0 0 DROP all -- br1 br0 anywhere anywhere
    0 0 wanin all -- vlan1 any anywhere anywhere
    41037 2111K wanout all -- any vlan1 anywhere anywhere
    20755 1041K ACCEPT all -- br0 any anywhere anywhere
    20282 1070K ACCEPT all -- br1 any anywhere anywhere
    0 0 upnp all -- vlan1 any anywhere anywhere
  89. Bird333

    Bird333 LI Guru Member

    Yeah you are blocking traffic both ways.
  90. SteveF

    SteveF Connected Client Member

    Bird, thanks for your looking at it as well. Also a huge thank to gfunkdave, he helped me a lot and he said the same thing. I was already fine with gfunkdave's evaluation but you wanted to see the command response so this is why I sent it to you. Thanks again.
  91. Bird333

    Bird333 LI Guru Member

    I don't remember asking to see your iptables rules but it's all good. :)
  92. SteveF

    SteveF Connected Client Member

    OK, I must rephrase it. You said I needed a FORWARD script command to block the traffic. I said that I thought I have it in the internal code and suggested that I send you the command given to me by dfunkdave and the response of the command. This is what I did. So you are correct, you did not ask for it and it was my initiative to send it to you because it kind of made me concerned, although gfinkdave said it was OK. I am not an expert with iptables script commands. It never hurts to double check things. I am glad that both you and gfunkdave came to the same conclusion. I stand to be corrected. Thanks for your time and effort to double check it.

    Just one more question: where could I learn more about iptables script commands?
  93. Bird333

    Bird333 LI Guru Member

    http://www.frozentux.net/iptables-tutorial/iptables-tutorial.html also the netfilter.org site.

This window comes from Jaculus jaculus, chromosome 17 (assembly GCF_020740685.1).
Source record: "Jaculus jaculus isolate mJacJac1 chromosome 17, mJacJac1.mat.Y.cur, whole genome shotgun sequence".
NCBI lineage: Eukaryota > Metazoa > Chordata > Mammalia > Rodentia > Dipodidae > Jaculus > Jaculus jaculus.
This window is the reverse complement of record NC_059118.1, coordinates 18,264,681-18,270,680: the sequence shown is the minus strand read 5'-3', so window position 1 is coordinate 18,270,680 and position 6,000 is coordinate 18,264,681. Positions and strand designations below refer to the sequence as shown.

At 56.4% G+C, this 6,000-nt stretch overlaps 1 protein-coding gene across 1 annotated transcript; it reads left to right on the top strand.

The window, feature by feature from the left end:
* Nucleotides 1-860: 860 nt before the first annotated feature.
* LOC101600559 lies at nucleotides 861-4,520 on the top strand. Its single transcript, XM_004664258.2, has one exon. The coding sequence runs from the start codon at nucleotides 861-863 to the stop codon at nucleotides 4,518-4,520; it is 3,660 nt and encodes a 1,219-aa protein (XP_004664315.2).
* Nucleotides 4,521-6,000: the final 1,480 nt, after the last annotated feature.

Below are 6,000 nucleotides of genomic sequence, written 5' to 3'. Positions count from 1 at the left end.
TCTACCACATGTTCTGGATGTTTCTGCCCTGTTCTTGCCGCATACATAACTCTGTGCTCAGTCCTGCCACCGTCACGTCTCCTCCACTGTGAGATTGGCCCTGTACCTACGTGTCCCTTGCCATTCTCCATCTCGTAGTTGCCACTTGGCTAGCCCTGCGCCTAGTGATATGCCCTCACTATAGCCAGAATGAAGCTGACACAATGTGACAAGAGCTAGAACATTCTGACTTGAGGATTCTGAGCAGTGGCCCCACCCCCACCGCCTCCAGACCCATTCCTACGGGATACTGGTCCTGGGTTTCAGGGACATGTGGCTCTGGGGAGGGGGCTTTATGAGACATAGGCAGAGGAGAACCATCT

94. SteveF

    SteveF Connected Client Member

  95. SteveF

    SteveF Connected Client Member

    gfunkdave, have you had a chance to look at this screenshots of the firewall I sent you about client accesses?

    If you can not or do not want to do it, just say so, I need to know.

    Thanks,

    Steve
  96. gfunkdave

    gfunkdave Networkin' Nut Member

    They don't really tell me anything. Could be anything from your tenants trying to probe your computers to random programs discovering the network. Don't worry about it. They can't access anything now anyway.
  97. SteveF

    SteveF Connected Client Member

    Thanks! In addition, I had the avast firewall and avast told me that I should be protected against any inside and outside attack. Case closed.

    Thanks again, no more mention of this topic.

    Steve
  98. SteveF

    SteveF Connected Client Member

    gfunkdave, just one clarification: the above 3 codes will stop any access the router from the outside, or from both the outside and the inside? You mentioned web or telnet, so I assume it is from the outside, but I do not know for sure so this is why I am asking. I only used the 3 lines nothing else, you preceded it with the word 'code'. I assumed I did not have to use it. Am I correct?

    Thanks for your reply in advance.

    Steve
  99. Bird333

    Bird333 LI Guru Member

    Those rules don't stop access from the outside. Other rules should do that. And I'm sure your router firewall already have those in place.
  100. SteveF

    SteveF Connected Client Member

    Bird, thanks for the response. Can you give me a set of rules (I assume those are iptables entered at the Firewall command line as well) which would protect my router from outside attacks? Thanks for your response in advance.